Susan Sontag ‘On Women’

Becca Rothfeld at the Washington Post:

The great French writer Colette once speculated that “certain highly complex human beings” are marked by their “mental hermaphroditism.” The fabled essayist Susan Sontag was among them. She was a woman, but she dressed in the glamorously genderless garb of an intellectual celebrity and wrote on the weighty topics usually reserved for her male peers. In her journals, she mused that “to be an intellectual is to be attached to the inherent value of plurality.”

At her best, Sontag refused to truncate herself in the interest of legibility or to simplify her thinking in the service of easy answers. At her worst, she was dodgy and noncommittal. For the duration of her romance with the photographer Annie Leibovitz, which lasted from 1989 until Sontag’s death in 2004, she never publicly identified as a lesbian. An acquaintance, the formidable critic Terry Castle, recalls that Sontag’s “usual line (indignant and aggrieved) was that she didn’t believe in ‘labels.’”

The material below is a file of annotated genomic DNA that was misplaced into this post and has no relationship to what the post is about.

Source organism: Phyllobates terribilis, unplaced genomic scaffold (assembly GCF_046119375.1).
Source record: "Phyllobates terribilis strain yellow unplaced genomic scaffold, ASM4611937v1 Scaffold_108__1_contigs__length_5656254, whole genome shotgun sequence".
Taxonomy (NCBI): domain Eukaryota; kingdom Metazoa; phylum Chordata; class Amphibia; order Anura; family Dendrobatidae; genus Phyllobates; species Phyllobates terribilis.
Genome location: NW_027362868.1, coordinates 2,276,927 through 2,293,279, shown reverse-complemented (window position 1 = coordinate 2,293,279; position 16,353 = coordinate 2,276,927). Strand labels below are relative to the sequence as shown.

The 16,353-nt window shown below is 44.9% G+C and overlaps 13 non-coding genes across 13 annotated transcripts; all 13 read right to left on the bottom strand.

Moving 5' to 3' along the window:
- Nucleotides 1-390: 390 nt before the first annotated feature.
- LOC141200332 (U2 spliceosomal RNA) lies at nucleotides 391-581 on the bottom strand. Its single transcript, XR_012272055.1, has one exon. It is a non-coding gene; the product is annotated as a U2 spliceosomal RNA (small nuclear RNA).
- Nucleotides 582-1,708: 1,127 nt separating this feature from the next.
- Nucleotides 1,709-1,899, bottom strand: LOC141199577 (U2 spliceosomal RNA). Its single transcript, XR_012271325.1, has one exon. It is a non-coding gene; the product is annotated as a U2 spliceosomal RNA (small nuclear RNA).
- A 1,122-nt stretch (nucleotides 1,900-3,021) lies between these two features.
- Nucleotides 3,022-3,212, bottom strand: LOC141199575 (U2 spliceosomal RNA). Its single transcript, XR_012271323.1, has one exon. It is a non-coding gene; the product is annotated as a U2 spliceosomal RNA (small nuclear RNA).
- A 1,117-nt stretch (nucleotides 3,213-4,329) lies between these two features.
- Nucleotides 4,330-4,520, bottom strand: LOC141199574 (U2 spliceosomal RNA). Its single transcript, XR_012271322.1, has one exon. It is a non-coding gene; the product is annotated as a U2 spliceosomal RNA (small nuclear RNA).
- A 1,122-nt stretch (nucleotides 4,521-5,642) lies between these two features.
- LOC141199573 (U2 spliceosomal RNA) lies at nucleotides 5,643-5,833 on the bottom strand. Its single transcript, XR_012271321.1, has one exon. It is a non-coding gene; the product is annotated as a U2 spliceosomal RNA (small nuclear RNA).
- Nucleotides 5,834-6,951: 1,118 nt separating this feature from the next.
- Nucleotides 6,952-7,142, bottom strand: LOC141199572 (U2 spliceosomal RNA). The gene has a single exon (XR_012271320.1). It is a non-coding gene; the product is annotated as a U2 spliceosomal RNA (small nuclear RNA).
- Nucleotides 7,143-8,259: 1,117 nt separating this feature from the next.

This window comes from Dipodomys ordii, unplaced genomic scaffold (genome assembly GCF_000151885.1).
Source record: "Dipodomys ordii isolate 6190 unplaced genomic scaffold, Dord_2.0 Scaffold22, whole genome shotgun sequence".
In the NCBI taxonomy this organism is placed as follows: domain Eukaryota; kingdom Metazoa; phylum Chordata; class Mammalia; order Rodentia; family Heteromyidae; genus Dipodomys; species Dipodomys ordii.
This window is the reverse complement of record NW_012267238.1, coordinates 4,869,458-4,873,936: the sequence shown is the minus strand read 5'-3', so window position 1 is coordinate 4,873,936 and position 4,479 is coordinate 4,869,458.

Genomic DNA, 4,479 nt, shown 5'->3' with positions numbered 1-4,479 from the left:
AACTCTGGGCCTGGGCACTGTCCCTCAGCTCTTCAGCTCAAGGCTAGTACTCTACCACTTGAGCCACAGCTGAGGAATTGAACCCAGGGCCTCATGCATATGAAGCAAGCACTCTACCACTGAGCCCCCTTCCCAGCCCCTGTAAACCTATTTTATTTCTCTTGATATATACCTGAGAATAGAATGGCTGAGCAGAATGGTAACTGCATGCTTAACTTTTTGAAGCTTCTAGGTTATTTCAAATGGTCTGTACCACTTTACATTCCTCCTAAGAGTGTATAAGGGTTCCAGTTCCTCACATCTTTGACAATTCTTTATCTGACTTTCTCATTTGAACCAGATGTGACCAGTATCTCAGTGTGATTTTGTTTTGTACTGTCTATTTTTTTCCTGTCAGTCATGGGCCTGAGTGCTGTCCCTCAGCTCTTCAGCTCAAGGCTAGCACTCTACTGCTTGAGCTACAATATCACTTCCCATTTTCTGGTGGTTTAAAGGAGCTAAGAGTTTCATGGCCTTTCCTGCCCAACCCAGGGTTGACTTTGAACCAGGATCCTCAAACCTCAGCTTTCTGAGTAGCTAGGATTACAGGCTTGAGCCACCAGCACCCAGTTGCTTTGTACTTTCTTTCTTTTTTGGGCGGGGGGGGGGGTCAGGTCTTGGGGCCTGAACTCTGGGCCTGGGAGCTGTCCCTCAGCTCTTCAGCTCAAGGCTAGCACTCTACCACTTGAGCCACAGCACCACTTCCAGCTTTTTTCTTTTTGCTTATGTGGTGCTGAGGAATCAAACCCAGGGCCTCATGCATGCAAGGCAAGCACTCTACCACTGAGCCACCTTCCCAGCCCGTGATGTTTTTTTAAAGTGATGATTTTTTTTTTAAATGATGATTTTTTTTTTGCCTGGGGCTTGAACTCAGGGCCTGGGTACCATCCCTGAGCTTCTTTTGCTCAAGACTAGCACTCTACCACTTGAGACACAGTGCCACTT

more here.